Preg Checking

Veterinarians can offer producers crucial information at preg-checking that can be used for management decisions throughout the year. 

As any beef producer knows, once calves are shipped in the fall, the next big item on the agenda is preg-checking the mother herd. It’s a routine all too familiar. The cows are brought into the corrals and ran through the chute. The local veterinarian is on hand, usually with a trusty ultrasound machine, and the fate of the cows are determined. Bred cows get to stay on the company payroll, while those that are open or bred up too late, are shuffled on down the line.

Its pretty simple really – it doesn’t pencil out to continue feeding open cows. But what if you could get more out of preg-checking? Dr. Megan Igo, a large animal veterinarian that services southwest Montana while working for Beaverhead Veterinary Clinic in Dillon, Mont., explains that vets can offer their clients more information, depending on when you choose to pregnancy check your herd.

For her senior paper while wrapping up veterinary school, Igo decided to look at the accuracy of fetal aging with ultrasounding. To do this, Igo and her mentor, Dr. Brad De Groot, checked over 600 mixed-aged cows from all around southwest Montana.

They were trying to determine at what point during development of the fetus a veterinarian can be most accurate in their predictions. Igo and De Groot didn’t want to just tell their clients the cow was open or bred, they wanted to be able to provide a more realistic determination as to when that cow would calve.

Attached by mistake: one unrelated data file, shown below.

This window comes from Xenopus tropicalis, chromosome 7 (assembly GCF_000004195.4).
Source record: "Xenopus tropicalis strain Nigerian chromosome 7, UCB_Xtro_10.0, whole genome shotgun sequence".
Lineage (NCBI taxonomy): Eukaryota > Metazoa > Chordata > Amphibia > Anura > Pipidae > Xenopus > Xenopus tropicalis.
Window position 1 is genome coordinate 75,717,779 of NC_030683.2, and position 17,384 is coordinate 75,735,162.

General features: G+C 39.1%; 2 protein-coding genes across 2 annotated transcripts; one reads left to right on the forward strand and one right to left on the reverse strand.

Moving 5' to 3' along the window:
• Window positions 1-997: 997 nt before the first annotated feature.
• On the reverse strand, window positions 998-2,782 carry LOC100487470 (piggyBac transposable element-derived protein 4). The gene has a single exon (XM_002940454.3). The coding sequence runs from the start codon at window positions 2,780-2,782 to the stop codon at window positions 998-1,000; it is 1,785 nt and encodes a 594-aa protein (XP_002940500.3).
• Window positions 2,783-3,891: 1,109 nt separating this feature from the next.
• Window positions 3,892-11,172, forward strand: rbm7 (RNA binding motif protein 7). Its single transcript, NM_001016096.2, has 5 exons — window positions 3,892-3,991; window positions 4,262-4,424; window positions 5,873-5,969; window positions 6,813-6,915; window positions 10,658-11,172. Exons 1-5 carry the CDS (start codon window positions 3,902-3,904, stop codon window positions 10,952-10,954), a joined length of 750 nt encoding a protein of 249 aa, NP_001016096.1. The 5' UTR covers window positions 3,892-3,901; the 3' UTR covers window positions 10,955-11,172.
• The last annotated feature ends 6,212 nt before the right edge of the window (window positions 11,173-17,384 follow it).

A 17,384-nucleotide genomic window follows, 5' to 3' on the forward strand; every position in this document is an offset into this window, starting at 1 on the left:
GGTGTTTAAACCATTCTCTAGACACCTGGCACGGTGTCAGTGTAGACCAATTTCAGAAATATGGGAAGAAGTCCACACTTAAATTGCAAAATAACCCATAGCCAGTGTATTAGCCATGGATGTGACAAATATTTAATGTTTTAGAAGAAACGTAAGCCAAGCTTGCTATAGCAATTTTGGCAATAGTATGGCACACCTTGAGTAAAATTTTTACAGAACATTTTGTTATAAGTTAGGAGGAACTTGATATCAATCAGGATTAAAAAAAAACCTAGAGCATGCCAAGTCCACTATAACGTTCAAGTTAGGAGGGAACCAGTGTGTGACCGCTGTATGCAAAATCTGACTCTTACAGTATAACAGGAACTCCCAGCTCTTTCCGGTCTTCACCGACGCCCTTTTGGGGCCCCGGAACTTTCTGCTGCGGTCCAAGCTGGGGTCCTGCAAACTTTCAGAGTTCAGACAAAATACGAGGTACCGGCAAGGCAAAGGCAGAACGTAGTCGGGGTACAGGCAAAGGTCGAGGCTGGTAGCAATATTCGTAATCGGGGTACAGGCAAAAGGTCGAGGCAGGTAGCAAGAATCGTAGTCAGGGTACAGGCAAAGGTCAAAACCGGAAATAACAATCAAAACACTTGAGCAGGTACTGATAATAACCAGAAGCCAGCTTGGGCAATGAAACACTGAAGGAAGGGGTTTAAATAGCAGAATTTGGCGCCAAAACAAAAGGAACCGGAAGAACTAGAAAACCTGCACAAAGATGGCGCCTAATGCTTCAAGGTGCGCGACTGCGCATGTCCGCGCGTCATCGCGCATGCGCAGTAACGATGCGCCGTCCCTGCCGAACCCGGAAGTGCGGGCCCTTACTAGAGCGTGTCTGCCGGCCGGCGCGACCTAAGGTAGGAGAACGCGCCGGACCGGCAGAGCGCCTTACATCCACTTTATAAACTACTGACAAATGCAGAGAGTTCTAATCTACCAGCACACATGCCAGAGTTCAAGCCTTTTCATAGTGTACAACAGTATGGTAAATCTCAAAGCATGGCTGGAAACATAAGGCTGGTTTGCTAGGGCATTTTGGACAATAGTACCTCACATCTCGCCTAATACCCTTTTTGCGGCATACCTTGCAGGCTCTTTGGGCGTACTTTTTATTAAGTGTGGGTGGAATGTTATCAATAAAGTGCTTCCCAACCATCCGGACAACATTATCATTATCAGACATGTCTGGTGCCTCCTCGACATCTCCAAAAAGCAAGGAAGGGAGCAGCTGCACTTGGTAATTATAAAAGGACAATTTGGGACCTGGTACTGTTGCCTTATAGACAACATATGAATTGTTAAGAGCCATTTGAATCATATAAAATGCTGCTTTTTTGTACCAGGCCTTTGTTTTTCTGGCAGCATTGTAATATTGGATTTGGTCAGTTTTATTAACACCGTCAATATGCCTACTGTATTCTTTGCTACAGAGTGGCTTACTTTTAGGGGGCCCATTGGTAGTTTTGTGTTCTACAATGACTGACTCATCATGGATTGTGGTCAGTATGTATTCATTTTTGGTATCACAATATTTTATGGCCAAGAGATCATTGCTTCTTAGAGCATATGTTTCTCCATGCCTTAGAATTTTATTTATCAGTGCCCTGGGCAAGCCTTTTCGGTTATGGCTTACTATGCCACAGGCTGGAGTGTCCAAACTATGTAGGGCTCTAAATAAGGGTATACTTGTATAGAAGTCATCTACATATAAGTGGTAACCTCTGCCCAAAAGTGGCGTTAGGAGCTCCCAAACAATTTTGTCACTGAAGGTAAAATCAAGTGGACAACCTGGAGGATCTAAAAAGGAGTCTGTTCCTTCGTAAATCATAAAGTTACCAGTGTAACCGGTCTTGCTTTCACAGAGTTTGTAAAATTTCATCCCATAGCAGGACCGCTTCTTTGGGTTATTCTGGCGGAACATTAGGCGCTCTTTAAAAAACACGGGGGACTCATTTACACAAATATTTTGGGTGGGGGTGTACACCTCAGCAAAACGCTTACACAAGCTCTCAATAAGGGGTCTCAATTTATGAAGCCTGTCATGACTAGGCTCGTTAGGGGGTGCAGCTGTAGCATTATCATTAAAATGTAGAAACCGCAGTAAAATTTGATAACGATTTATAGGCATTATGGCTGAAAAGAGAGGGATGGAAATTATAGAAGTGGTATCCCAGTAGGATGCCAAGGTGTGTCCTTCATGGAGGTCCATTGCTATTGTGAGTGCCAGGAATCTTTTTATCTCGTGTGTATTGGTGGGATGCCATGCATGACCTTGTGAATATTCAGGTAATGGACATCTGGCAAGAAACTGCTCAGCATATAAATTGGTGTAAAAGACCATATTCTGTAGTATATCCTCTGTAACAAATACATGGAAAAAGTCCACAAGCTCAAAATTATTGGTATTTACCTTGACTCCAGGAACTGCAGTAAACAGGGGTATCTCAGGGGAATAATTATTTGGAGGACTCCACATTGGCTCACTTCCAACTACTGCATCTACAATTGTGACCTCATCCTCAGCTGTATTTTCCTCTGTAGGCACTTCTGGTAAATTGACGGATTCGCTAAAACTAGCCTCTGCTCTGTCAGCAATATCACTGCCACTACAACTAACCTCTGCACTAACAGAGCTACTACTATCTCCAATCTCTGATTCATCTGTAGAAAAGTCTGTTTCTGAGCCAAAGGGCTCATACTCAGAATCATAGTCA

“In the data that we collected, it was most accurate when the calf fetus was at 90 days old. Similar studies have been done with similar results. We recommend to people that the best time to do fetal aging is somewhere between the 60- to 100-day window,” Igo explained.

For the study, a calving period was determined by the producer and the veterinarians ultrasounded the cows to find out if they had bred up in a timely manner and were on track to calve within the allotted period. A seven- to 11-day window of variation, in either direction, was accounted for.

There are different ways to determine fetal aging, but most commonly, a measurement of the calf’s skull can determine its age. Positioning of the fetus is crucial when it comes to taking those measurements. If the fetus is older than 100 days of age, it starts moving further down into the cow’s abdomen, making it less accessible.

Armed with proper information, Igo says producers are better able to assess their needs come calving time. How much help will be needed, laying out pasture rotations and having a better chance of mitigating neo-natal diseases are all topics that can be answered.

“Our main goal is to give producers the information so they can prepare for the upcoming calving season. It is important for us as veterinarians to act as a resource for producers,” Igo said.

Igo also emphasized how preg-checking can be an excellent time for a veterinarian to assess herd health for a producer. There is a slew of topics that producers and veterinarians can discuss on preg-checking day, including mineral and vaccine programs, deworming protocols and body condition scores.  It is a great opportunity for a veterinarian to lay eyes on the herd so they are better prepared to offer assistance later on.

“I think people sometimes forget there are other reasons that preg-checking is important,” Igo stated.

Igo wants people to understand, if nothing else, that veterinarians are first and foremost a helpful and very useful tool for producers, so don’t be afraid to take advantage of their knowledge and expertise.

Fall works might all be just about wrapped up across the region, but it’s important look ahead to next year and remember the 60- to 100-day window is best for accurately determining fetal aging.

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